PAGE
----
Engaged scholarship through the arts

  Public
By: 
s1richards

Singing and songwriting; graffiti, protest art, and mobile art installations; oral, digital, video, literary, métissage, and mixed media storytelling; drawing, photography, and other visual arts; Witness Blanketing and body mapping; embodying Indigenous literatures and expressing values through metaphor; dancing, performing, and more—as you can read in a new special issue of the Engaged Scholar Journal (Volume 5, Issue 2), these creative actions have become essential to the practice of engaged scholarship.

Co-editors and School of Leadership Studies core and associate faculty members, Drs. Kathy Bishop, Catherine Etmanski, and Beth Page are pleased to announce this hot off the press publication on the topic of engagement through the arts. With 45 proposals originally submitted, the published issue features 12 peer reviewed publications, five reports from the field, and four book reviews. Together, these pieces tell the story of increasing engagement through the arts. This compilation invites readers to open their hearts and minds to what these scholars have demonstrated is possible in the world of engaged scholarship and imagine what may be possible in other contexts.

The cover image is a panel from “The Witness Blanket,” a national monument of the Indian Residential School Era made of items collected from residential schools, churches, government buildings, and traditional structures from across Canada. The Artist is Carey Newman - Hayalthkin’geme and photo credit goes to Media One Inc. (used with permission).

As co-editors, we are delighted that this issue features the work of many members of the RRU community:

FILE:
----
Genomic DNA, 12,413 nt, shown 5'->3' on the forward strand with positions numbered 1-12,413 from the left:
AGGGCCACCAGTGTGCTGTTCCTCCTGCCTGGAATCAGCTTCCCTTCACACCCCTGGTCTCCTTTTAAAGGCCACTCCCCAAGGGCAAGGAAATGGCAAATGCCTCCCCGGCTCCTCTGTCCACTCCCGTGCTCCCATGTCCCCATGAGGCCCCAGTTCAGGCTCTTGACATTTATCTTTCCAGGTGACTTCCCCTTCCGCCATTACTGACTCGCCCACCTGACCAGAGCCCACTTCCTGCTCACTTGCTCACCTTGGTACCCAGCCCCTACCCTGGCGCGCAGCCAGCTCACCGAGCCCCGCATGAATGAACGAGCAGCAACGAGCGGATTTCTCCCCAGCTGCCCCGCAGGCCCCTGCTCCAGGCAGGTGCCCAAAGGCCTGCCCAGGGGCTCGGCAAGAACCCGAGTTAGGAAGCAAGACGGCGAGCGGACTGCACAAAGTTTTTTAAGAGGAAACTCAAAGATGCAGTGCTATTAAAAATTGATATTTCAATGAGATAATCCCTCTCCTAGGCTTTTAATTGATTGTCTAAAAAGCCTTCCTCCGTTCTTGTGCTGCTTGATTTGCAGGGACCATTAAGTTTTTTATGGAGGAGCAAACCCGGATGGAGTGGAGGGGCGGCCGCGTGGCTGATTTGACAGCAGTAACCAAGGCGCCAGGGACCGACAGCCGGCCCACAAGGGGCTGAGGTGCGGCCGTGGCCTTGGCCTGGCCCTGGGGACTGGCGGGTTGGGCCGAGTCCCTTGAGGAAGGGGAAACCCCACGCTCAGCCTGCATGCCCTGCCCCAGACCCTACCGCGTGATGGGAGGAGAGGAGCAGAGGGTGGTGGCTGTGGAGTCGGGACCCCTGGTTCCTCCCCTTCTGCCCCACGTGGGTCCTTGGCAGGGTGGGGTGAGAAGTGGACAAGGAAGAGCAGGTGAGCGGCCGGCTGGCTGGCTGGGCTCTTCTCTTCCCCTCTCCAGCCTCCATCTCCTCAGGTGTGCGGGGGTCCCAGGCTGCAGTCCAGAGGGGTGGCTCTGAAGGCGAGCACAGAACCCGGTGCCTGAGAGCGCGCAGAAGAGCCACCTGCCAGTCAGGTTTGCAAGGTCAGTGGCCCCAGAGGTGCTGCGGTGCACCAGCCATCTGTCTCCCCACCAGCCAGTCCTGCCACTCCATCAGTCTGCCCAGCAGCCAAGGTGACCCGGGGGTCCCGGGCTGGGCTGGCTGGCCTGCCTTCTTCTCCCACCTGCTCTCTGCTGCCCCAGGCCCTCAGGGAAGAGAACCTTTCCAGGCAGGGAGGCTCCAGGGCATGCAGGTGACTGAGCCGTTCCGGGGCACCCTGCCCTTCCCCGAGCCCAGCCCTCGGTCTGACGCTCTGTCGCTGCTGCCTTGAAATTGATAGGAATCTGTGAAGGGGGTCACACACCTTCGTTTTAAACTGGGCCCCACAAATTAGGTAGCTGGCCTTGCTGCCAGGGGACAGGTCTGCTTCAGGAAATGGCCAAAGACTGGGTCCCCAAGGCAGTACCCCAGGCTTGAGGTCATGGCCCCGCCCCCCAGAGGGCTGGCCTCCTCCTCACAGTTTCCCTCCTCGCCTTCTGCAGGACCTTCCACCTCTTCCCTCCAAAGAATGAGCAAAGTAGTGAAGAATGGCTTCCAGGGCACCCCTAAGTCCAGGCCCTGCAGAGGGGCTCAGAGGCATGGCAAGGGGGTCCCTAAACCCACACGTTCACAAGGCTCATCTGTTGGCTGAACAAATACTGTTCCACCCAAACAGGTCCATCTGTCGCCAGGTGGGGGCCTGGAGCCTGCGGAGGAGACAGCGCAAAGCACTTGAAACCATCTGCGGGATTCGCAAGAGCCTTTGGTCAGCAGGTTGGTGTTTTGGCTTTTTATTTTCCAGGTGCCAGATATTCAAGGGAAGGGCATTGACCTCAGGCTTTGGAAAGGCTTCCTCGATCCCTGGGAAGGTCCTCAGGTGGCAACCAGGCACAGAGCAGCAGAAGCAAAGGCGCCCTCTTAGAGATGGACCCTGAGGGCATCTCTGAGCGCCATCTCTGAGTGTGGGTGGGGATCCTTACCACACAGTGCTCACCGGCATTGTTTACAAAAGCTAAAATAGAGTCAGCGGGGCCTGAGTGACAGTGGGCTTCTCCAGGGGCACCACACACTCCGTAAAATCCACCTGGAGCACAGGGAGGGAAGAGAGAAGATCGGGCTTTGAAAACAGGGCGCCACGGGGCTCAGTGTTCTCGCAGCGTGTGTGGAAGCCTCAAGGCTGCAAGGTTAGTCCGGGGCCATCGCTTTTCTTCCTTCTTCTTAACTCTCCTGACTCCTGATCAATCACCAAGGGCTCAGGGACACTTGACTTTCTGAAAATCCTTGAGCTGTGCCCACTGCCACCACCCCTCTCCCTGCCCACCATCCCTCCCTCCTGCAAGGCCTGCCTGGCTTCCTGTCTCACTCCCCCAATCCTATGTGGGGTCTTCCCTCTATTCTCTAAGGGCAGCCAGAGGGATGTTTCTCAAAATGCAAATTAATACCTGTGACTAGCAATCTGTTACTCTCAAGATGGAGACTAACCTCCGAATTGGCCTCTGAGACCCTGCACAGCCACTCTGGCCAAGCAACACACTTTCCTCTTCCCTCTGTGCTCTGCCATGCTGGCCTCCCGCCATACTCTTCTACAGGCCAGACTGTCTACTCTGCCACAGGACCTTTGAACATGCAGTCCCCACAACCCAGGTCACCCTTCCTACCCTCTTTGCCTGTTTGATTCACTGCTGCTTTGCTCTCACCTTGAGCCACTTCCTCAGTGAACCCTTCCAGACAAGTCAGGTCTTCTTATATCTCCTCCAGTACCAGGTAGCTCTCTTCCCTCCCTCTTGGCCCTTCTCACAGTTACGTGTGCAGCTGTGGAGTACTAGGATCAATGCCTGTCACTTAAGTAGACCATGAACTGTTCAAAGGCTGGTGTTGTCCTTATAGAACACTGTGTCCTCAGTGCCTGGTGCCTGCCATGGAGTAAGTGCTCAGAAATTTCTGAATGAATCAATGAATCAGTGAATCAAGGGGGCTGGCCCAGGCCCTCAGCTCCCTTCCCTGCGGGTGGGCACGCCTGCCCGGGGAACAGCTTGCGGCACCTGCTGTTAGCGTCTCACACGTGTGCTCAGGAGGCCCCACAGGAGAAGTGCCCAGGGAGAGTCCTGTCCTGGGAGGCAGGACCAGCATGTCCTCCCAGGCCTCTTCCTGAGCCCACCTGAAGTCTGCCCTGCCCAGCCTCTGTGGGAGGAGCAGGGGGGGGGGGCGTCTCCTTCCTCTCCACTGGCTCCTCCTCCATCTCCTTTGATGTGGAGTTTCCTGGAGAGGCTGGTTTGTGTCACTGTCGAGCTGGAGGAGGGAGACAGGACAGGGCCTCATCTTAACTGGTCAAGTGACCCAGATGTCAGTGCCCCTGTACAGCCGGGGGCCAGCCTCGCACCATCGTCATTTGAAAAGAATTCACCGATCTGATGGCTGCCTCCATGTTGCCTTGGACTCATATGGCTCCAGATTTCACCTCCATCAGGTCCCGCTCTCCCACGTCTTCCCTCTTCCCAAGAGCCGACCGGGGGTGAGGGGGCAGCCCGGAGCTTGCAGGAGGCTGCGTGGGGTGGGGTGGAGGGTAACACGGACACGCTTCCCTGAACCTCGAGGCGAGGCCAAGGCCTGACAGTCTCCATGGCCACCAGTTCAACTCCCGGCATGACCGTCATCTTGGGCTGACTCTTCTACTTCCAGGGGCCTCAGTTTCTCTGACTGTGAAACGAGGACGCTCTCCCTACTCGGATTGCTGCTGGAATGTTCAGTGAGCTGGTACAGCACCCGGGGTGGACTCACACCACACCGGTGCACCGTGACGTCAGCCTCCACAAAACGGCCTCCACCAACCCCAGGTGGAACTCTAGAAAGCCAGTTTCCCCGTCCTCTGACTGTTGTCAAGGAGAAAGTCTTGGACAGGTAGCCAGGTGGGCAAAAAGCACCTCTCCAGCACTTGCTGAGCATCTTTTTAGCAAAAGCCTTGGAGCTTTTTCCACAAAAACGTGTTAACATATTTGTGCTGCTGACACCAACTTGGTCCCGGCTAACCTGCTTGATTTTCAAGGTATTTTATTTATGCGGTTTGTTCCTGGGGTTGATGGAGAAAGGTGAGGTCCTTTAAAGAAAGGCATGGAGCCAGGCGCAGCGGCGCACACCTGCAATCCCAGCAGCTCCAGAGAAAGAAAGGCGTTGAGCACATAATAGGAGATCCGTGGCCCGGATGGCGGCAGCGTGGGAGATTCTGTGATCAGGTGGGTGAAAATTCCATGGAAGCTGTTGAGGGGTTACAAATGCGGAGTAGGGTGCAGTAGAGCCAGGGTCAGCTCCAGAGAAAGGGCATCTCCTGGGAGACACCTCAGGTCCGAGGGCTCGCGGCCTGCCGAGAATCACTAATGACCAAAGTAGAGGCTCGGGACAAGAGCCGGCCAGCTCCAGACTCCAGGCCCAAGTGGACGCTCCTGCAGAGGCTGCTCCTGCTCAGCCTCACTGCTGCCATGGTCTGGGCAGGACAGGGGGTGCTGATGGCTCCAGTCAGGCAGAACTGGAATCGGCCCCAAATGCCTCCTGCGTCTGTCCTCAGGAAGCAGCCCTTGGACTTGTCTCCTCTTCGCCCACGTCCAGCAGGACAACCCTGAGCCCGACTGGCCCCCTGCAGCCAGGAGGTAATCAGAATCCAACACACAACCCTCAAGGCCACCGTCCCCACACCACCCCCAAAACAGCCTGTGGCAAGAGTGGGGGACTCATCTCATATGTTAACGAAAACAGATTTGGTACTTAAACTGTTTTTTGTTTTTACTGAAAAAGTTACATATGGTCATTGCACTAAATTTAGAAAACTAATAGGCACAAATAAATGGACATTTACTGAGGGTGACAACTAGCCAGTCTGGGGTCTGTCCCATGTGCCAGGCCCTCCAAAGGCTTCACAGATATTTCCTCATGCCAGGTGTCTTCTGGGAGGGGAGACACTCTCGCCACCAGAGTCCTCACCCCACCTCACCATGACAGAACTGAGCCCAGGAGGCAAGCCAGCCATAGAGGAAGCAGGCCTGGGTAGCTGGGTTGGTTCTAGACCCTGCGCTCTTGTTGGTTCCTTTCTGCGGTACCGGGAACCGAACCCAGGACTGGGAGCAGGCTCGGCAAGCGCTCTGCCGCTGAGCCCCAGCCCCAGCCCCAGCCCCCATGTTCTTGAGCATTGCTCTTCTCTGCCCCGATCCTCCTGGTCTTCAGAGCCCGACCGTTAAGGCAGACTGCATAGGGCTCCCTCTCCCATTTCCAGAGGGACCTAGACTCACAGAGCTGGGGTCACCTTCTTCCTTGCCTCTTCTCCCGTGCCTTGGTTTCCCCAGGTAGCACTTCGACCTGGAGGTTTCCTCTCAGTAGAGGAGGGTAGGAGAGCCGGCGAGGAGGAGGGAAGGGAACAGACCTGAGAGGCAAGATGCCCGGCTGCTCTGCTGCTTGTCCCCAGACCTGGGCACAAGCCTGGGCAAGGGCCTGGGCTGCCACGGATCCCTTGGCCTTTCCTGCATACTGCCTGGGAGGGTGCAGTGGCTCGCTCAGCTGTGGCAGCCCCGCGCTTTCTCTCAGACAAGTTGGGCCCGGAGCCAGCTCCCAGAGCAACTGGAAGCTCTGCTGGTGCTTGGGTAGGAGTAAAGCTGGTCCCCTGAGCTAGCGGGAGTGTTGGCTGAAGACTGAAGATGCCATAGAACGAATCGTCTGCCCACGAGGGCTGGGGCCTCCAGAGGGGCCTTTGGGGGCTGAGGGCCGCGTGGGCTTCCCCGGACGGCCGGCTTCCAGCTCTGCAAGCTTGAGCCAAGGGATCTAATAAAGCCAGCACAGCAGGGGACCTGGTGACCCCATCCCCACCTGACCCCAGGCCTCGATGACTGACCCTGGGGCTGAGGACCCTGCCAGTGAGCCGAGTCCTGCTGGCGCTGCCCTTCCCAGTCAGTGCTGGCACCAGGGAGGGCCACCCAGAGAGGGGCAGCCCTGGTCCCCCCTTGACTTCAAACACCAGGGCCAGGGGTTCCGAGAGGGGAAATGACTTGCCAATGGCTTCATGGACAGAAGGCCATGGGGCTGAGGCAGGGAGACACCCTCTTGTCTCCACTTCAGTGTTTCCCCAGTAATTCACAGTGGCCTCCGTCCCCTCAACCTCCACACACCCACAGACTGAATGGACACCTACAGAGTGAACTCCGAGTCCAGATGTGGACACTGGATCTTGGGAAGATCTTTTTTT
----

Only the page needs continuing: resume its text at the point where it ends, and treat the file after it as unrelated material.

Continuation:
Peer reviewed articles:

  • The editors’ introduction to engaged scholarship through the arts (by Kathy Bishop, Catherine Etmanski, M. Beth Page)
  • Narrative Métissage as an Innovative Engagement Practice (with D.Soc.Sci. student, Brian Dominguez and led by core & associate faculty members, Kathy Bishop, Catherine Etmanski, M. Beth Page, & Cheryl Heykoop)
  • The heART of Activism: Stories of Community Engagement (by associate faculty member Bruno de Oliviera Jayme together with David Monk & Emilie Salvi)
  • Visualizing Inclusive Leadership: Using Arts-based Research to Develop an Aligned University Culture (by core faculty member Virginia L. McKendry)
  • Drawing Gender Equality: A Participatory Action Research Project with Educators in Northern Uganda (by core faculty member Shelley Jones)
  • Hey, Hey, Hey—Listen to What I Gotta Say: Songs Elevate Youth Voice in Alberta Wildfire Disaster Recovery (by RbD researcher Tamara Plush and core faculty member Robin Cox)

Report from the field:

  • Truthful Engagement: Making the Witness Blanket, an Ongoing Process of Reconciliation (by Carey Newman - Hayalthkin’geme with core faculty member, Catherine Etmanski)

Book reviews:

  • Uncommitted Crimes: The Defiance of the Artistic Imagi/nation by Tara Atluri (Reviewed by D.Soc.Sci. student, Nikki Bade)
  • Creative Social Change: Leadership for a Healthy World by Kathryn Goldman Schuyler (Reviewed by D.Soc.Sci. student, Brian Dominguez)
  • Grassroots Leadership and the Arts for Social Change by S. J. Erenrich and J. F. Wergin (Reviewed by D.Soc.Sci. student, Vanessa Daether)

These contributors demonstrate RRU’s value of creativity while articulating how they live RRU’s Learning, Teaching, and Research Model in exciting and innovative ways.

We are pleased to share that this is an open source journal so all articles are freely available

Please contact co-editors (Kathy, Catherine, or Beth) for more information.